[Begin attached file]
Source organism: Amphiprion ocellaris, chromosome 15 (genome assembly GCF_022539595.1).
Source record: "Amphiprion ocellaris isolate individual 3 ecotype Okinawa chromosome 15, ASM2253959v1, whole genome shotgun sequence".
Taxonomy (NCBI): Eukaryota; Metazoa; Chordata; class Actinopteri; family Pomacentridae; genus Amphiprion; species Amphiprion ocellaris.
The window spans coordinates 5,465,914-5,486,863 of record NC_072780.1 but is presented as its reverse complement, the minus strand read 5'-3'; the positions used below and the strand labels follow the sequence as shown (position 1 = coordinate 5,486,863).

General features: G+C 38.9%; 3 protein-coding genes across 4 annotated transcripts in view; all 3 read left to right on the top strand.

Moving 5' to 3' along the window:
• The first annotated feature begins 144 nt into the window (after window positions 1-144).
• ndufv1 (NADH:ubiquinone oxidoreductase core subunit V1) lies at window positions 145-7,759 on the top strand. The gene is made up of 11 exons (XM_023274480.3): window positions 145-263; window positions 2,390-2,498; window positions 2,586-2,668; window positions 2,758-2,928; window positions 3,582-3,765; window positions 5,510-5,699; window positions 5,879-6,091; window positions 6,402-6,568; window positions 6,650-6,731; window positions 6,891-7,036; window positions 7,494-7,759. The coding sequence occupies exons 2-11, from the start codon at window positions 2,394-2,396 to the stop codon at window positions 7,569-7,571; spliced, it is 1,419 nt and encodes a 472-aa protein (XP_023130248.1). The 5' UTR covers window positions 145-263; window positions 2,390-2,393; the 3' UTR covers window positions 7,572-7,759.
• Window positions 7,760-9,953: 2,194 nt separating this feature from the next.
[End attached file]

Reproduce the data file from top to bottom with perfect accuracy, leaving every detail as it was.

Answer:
Source organism: Amphiprion ocellaris, chromosome 15 (genome assembly GCF_022539595.1).
Source record: "Amphiprion ocellaris isolate individual 3 ecotype Okinawa chromosome 15, ASM2253959v1, whole genome shotgun sequence".
Taxonomy (NCBI): Eukaryota; Metazoa; Chordata; class Actinopteri; family Pomacentridae; genus Amphiprion; species Amphiprion ocellaris.
The window spans coordinates 5,465,914-5,486,863 of record NC_072780.1 but is presented as its reverse complement, the minus strand read 5'-3'; the positions used below and the strand labels follow the sequence as shown (position 1 = coordinate 5,486,863).

General features: G+C 38.9%; 3 protein-coding genes across 4 annotated transcripts in view; all 3 read left to right on the top strand.

Moving 5' to 3' along the window:
• The first annotated feature begins 144 nt into the window (after window positions 1-144).
• ndufv1 (NADH:ubiquinone oxidoreductase core subunit V1) lies at window positions 145-7,759 on the top strand. The gene is made up of 11 exons (XM_023274480.3): window positions 145-263; window positions 2,390-2,498; window positions 2,586-2,668; window positions 2,758-2,928; window positions 3,582-3,765; window positions 5,510-5,699; window positions 5,879-6,091; window positions 6,402-6,568; window positions 6,650-6,731; window positions 6,891-7,036; window positions 7,494-7,759. The coding sequence occupies exons 2-11, from the start codon at window positions 2,394-2,396 to the stop codon at window positions 7,569-7,571; spliced, it is 1,419 nt and encodes a 472-aa protein (XP_023130248.1). The 5' UTR covers window positions 145-263; window positions 2,390-2,393; the 3' UTR covers window positions 7,572-7,759.
• Window positions 7,760-9,953: 2,194 nt separating this feature from the next.